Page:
UNI Africa calls for calm and democracy in crisis-struck Zimbabwe
UNI Africa Regional Secretary Keith Jacobs says UNI is closely following events in Zimbabwe after the military seized control. President Robert Mugabe is understood to be under house arrest but the whereabouts of his wife Grace, who was bidding to succeed him as president, are not known.
Jacobs said, “We are in constant contact with our affiliates in Zimbabwe and they inform us that the situation albeit tense remains calm and citizens are carrying on with their lives.
UNI Africa is calling upon the African Union and the Southern African Development Community to ensure that they intervene to restore a transition to civilian rule.”
The UNI Africa Regional Secretary explained how events had unfolded, “We woke up with the news of a military coup underway in Zimbabwe. The Zimbabwe military released a statement on the national broadcaster that they were not staging a coup d’etat but rather bringing to justice ‘criminals surrounding President Mugabe’ who in their view are ‘committing crimes that are causing social and economic suffering in the country’. This follows a warning issued by military leaders on Monday 13 November that they would intervene if the purge of military veterans did not end.
“There is a power struggle over who might succeed Robert Mugabe, between his wife Grace and her rival former vice-president Emmerson Mnangagawa who was axed by the President.
“We will stay in close contact with our affiliates on the ground and call for a peaceful democratic solution at this critical moment in Zimbabwe’s history.”
Jacobs' sentiments were echoed by a statement released by the ITUC - text below:
The ITUC has called for the Zimbabwean military to step aside immediately to allow civilian control of the government and the establishment of a process of national reconciliation. Having seized power, the military is now holding the country’s president, Robert Mugabe, under house arrest.
Sharan Burrow, ITUC General Secretary, said, “This is an unconstitutional move from the military to remove a president who has himself repeatedly violated the Constitution and fundamental civil rights. Mugabe has plundered the Zimbabwean economy and driven the vast majority of the population into severe poverty, but that cannot excuse the actions of the military, which have no place in a democracy even where the government is in such disarray as in Zimbabwe today. The rule of law must be paramount, and the people of the country must be allowed to chart a new course for Zimbabwe through a civilian-led process of national reconciliation based on respect for democracy and human rights.”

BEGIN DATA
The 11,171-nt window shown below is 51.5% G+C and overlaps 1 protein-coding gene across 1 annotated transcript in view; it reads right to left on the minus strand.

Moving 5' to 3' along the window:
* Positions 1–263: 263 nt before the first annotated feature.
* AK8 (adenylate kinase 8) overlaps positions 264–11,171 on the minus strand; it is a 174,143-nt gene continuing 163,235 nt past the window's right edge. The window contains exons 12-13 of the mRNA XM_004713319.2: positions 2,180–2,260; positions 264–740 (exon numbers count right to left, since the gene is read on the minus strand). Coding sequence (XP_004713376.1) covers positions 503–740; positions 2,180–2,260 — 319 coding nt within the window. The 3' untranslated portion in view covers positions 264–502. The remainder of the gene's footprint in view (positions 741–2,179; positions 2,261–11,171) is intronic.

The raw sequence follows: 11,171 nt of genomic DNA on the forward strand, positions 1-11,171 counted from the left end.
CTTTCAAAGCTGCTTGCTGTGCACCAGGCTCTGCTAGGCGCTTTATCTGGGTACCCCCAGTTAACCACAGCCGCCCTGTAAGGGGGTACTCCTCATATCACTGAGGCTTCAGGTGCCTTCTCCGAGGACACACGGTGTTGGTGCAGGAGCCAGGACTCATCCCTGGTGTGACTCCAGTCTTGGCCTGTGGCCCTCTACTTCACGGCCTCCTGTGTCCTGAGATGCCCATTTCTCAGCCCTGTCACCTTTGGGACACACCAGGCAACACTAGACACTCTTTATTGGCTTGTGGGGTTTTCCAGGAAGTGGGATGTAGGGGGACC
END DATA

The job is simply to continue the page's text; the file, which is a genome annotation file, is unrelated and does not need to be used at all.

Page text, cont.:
The military move follows turmoil within the ruling ZANU-PF party, focused largely on Mugabe’s efforts to hand over power to his wife, Grace Mugabe. Following charges of assault on a woman in South Africa in August, Grace Mugabe was given diplomatic immunity by her husband’s government, and she is currently in dispute with a diamond merchant over a ring worth USD 1.35 million. She is demanding repayment of the cost of the ring to a Dubai bank account which she controls.
“Zimbabweans, and the international community, will not lament the likely end of the Mugabe era with the ruling clique notorious for its lack of regard for ordinary people while amassing vast wealth for itself. Nevertheless, military rule is never acceptable, and Zimbabwe’s army chiefs must step aside immediately, freedom of the press must be restored, and other fundamental rights including freedom of association and assembly must be fully respected.
“The international trade union movement stands in solidarity with the people of Zimbabwe, and will closely monitor developments to ensure their democratic rights,” Burrow added.